The Audi story is by now, dismally familiar. “Sudden acceleration” accidents occurred when the transmission was shifted out of “park.” The driver always insisted he was standing on the brake, but after the crash the brakes always worked perfectly. A disproportionate number of accidents involved drivers new to the vehicle. When an idiot-proof shift was installed so that a driver could not shift out of park if his foot was on the accelerator, reports of sudden acceleration plummeted.
But a story to the effect that cars accelerate when drivers step on the accelerator doesn’t boost television ratings or jury verdicts. And driver error is understandably hard to accept for a mother whose errant foot killed her six year old son. So with the help of such mothers, CAS and CBS knitted together a tissue of conjecture, insinuation, and calumny. The car’s cruise control was at fault. Or maybe the electronic idle. Or perhaps the transmission.
60 Minutes, in one of journalism’s most shameful hours, gave air time in November 1986 to a self styled expert who drilled a hole in an Audi transmission and pumped in air at high pressure. Viewers didn’t see the drill or the pump—just the doctored car blasting off like a rocket.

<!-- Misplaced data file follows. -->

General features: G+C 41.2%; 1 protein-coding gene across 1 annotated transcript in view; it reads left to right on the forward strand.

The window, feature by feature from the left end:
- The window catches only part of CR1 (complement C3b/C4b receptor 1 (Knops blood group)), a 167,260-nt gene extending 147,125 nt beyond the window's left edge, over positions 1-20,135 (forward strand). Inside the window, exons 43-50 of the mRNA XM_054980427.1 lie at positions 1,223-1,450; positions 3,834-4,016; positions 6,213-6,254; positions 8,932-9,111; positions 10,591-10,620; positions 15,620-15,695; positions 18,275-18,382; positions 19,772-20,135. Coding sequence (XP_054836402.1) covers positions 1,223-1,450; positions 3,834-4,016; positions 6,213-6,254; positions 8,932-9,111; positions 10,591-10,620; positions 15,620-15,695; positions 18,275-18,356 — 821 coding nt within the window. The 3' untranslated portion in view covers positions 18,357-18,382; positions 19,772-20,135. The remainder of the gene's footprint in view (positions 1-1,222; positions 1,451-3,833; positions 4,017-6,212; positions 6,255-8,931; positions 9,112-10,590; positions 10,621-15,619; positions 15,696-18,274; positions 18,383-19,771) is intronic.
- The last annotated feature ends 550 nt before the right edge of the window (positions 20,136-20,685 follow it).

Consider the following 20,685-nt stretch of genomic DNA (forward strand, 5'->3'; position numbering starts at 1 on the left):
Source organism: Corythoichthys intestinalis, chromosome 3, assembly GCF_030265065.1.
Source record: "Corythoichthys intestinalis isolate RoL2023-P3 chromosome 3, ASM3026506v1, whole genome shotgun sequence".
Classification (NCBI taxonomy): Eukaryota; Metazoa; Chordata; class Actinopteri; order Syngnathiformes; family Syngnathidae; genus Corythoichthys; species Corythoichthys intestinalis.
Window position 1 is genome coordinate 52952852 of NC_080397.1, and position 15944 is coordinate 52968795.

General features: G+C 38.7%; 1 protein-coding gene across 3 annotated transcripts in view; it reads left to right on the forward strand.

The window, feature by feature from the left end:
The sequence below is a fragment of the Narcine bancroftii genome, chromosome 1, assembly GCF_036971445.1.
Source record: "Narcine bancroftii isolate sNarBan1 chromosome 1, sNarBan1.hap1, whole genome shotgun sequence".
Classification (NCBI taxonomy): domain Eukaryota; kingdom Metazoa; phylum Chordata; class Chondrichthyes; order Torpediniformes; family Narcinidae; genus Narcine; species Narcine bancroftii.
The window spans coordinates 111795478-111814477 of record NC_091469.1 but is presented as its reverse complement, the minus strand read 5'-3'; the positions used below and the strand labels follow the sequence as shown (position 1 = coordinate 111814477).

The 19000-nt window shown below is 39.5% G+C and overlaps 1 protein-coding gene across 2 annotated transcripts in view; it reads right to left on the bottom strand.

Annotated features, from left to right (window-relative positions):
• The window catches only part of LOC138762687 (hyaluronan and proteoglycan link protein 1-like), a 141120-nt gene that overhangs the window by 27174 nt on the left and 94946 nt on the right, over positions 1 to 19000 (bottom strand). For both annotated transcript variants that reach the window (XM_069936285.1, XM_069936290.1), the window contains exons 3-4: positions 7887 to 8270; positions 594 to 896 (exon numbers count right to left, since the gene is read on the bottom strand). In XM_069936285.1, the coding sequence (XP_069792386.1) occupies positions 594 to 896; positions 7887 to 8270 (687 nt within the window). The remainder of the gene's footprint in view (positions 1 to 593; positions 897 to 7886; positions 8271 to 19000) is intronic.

Junk science of this kind moves fast. Real science takes time to catch up with this kind of intellectual cockroach and squash it. Government agencies in Japan and Canada, as well as in the US, conducted painstaking studies. The Canadians who are franker about such things, called it “driver error.” In America, where we can’t attach blame to anyone whose name doesn’t end with Inc., it was called “pedal misapplication.” And unsurprisingly, it’s not just Audi drivers who commit it.
So, in the long run, the truth does come out. In the short run, the lawyers swoop in. Most soon recognized that they couldn’t prove any defect in the Audi’s engine or transmission. But our liability system today is a master of the bait and switch—the switch was to “pedal misdesign.”
No doubt about it, the original Audi like other European cars, placed brake and accelerator pedals slightly closer together than is usual in many American designs. This allows the good driver to move faster between the pedals in highspeed emergency. Perhaps it also makes it easier for the bad driver to mix up the pedals. Nobody, including NHTSA, is quite sure whether, overall, the old Audi pedal placement was marginally better or marginally worse. End of case? Hardly. With Audi shellshocked and vulnerable from the earlier junk engineering claims, the pedal placement lawyers moved in.
The 60 Minutes story starred a mother who had run over her six year old son. On the air, she insisted that she had had her foot on the brake the whole time. When her $48 million claim came to court in Akron, Ohio, in June 1988 the investigating police officer and witnesses at the scene testified that after the accident the distraught mother had admitted that her foot had slipped off the brake. The jury found no defect in the car.